Melt flow rate, originally called melt flow index (MFI), is a measure of the fluidity of melted thermoplastic resin.
It is described as melt mass-flow rate (MFR), expressed in g/10 min, and melt volume-flow rate (MVR), expressed in cm3/10 min.

How Is MFR and MVR Tested?

How is MFR and MVR Tested

There are several methods used to determine the fluidity of resin, and melt flow test is the easiest method that gives a simple index.
Samples are tested with an extrusion plastometer under conditions and instructions specified in the test standard (e.g., ISO 1133, JIS K7210, ASTM D1238). There are several procedures included in the test standards. The most common are procedures A and B.

In procedure A, in a form of pellets or sometimes powder, the test sample is charged into a heated cylinder. After preheating for a specific period of time, a constant load is applied to the melted sample and extruded from a die at the base of the cylinder. At specific time intervals, the extrudate is cut. The masses of the cut samples are measured to calculate the mass extruded for 10 minutes. (See below for a step-by-step procedure.)

In procedure B, instead of cutting the extrudate at specific time intervals, either of the following is measured:
1) the distance the piston travels for a specified time,
2) the time duration of the piston traveling a specified distance.
Test results are expressed in either MFR (g/10 min) or MVR (cm3/10 min). MFR describes the mass while MVR describes the volume. The MFR can be determined by multiplying the MVR and the density of the melted sample.

MFR corresponds to the molecular weight of resin. MFR is lower for resin with higher molecular weight. Whereas, MFR is higher for resin with lower molecular weight. In most cases, as the MFR value becomes higher, melted resin flows more easily and processing becomes easier. Tensile strength, however, weakens.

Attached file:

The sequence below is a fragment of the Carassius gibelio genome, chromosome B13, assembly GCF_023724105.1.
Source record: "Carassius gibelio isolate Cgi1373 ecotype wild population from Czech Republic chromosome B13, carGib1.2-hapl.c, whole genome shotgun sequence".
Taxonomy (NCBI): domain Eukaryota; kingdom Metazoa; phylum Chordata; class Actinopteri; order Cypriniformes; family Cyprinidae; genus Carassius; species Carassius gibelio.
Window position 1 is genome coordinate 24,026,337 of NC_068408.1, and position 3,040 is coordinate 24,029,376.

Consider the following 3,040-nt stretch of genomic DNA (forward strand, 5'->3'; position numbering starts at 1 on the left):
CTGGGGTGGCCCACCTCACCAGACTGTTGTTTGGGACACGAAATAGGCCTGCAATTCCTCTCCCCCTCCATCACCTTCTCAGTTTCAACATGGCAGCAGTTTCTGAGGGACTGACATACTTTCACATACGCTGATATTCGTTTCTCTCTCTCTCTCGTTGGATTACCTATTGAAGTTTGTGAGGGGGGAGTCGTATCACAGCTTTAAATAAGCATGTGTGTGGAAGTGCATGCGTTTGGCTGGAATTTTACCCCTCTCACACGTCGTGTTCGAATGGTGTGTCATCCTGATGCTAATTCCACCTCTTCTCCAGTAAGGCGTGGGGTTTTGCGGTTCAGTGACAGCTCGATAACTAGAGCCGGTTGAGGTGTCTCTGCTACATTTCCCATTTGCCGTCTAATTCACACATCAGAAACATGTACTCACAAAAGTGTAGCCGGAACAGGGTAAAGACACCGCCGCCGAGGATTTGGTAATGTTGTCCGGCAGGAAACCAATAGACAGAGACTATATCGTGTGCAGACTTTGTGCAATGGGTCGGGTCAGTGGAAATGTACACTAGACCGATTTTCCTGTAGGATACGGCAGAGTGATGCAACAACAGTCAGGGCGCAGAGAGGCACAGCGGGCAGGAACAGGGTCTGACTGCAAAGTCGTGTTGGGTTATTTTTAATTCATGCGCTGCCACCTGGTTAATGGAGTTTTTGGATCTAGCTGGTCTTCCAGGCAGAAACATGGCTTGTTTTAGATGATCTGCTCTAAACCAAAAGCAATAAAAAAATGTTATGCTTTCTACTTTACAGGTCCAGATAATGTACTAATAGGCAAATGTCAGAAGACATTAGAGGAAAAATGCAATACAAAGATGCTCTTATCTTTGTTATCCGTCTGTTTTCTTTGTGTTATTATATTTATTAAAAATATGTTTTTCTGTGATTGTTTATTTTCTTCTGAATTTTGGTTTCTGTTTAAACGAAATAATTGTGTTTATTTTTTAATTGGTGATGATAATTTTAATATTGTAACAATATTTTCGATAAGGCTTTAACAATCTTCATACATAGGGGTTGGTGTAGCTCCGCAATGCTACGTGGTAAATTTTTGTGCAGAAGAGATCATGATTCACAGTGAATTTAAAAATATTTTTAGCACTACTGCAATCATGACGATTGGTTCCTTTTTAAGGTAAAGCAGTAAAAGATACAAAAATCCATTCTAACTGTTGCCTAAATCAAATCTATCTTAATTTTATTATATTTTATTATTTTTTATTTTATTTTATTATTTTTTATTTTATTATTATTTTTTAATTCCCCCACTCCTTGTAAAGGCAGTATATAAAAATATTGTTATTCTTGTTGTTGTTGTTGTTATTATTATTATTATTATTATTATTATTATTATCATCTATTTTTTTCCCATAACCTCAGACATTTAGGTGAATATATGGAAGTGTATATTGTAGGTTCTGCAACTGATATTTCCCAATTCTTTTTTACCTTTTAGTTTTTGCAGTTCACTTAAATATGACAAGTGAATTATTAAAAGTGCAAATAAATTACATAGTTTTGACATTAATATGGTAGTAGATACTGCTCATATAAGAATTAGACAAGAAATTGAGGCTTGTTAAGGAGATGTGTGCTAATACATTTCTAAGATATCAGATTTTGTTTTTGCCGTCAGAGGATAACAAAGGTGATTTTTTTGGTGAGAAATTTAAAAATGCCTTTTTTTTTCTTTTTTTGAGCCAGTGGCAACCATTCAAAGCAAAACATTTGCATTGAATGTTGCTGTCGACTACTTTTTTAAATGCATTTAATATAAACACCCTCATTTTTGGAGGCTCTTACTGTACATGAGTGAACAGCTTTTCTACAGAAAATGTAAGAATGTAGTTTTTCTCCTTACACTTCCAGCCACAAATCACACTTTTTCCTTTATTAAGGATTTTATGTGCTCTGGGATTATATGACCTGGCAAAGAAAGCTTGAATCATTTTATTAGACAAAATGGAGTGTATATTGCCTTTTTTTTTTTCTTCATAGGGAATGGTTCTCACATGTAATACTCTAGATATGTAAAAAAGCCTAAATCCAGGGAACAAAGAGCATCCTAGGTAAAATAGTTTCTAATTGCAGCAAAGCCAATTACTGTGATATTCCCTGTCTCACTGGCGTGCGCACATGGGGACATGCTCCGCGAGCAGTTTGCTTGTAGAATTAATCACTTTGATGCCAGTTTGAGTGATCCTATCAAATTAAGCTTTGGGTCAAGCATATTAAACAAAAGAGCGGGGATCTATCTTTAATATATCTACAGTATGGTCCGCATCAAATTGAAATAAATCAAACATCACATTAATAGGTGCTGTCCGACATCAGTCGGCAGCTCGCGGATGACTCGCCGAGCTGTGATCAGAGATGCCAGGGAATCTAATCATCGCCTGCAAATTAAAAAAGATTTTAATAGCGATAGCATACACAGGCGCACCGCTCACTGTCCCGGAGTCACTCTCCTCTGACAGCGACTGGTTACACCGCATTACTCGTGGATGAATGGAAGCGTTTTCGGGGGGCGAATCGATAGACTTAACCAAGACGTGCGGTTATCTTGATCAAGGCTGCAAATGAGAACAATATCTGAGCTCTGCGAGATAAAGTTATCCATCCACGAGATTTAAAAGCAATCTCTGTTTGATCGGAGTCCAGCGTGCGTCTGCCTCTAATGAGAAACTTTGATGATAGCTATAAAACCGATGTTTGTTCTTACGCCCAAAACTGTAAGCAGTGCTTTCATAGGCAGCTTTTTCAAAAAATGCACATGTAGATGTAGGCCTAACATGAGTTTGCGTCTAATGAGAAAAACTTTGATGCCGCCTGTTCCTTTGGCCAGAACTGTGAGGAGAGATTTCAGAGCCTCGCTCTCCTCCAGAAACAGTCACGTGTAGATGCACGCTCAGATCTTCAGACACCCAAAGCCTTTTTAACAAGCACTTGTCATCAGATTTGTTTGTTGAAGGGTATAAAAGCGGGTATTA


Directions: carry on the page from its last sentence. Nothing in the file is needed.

Test Procedure

Procedure A

  1. Fill the heated cylinder with the sample.
  2. Compress the sample with a packing rod (to remove the gases trapped in the sample).
  3. Insert the piston into the cylinder and set the test weight.
  4. Preheat for 5 minutes.
  5. Start testing when the piston’s lower reference mark reaches the cylinder top (in other words, when the piston head is 50 mm above the top surface of the die).
  6. At specific time intervals, cut the extruded sample. Cut and take at least 3 strands of extrudate.
  7. Measure the mass of the strands and calculate the MFR (g/10 min) using the formula as shown in the next section.
Test Procedure

MFR and MVR Calculation

Procedure A

The sample is cut at specific time intervals (e.g., 60 seconds) and the mass of the cut resin is measured.
MFR is given by the following equation.

MFR and MVR Calculation Procedure A

Procedure B

Time how long the piston takes to travel for a specified distance.
MVR is given by the following equation.

MFR and MVR Calculation Procedure B01

To calculate the MFR from MVR, measure the sample density and use the following equation.

MFR and MVR Calculation Procedure B02

Simple Test, Simple Index

In extrusion molding, as shown in the illustration below, a sample is poured and melted in a heated cylinder, then extruded from a die. Sounds familiar? Melt flow test recreates and also simplifies the process of extrusion molding. Due to its simplicity, MFR is commonly used as a basic index in the quality control of plastic materials.

Simple Test, Simple Index

Do Melt Flow Tests Produce Different Results?

MFR and MVR can easily be affected by the moisture (water absorption) of the sample pellet, the resin or filler (such as glass fiber and carbon fiber) content of the sample. The results of melt flow tests can also vary among the different operators due to their difference in their techniques. Therefore, for more consistent results, testing is to be operated by the same person under the same conditions.
As one solution, Yasuda provides automated testers that perform the test for the operator.

Yasuda’s Melt Flow Index Testers

At Yasuda, we have three main models of Melt Flow Index Testers: FWP, SAS, and LABOT. Our No.120-FWP is a manually operated model. Whereas, SAS and LABOT are automatically operated by setting the test conditions in a PC. The latter models also clean the heated cylinder and die during their automatic operation and reduces the work of the operator. Hence, cutting the time for melt flow testing and increasing the efficiency of the operator’s work. By automating the test process, the results are also more stable than when testing is performed by different operators.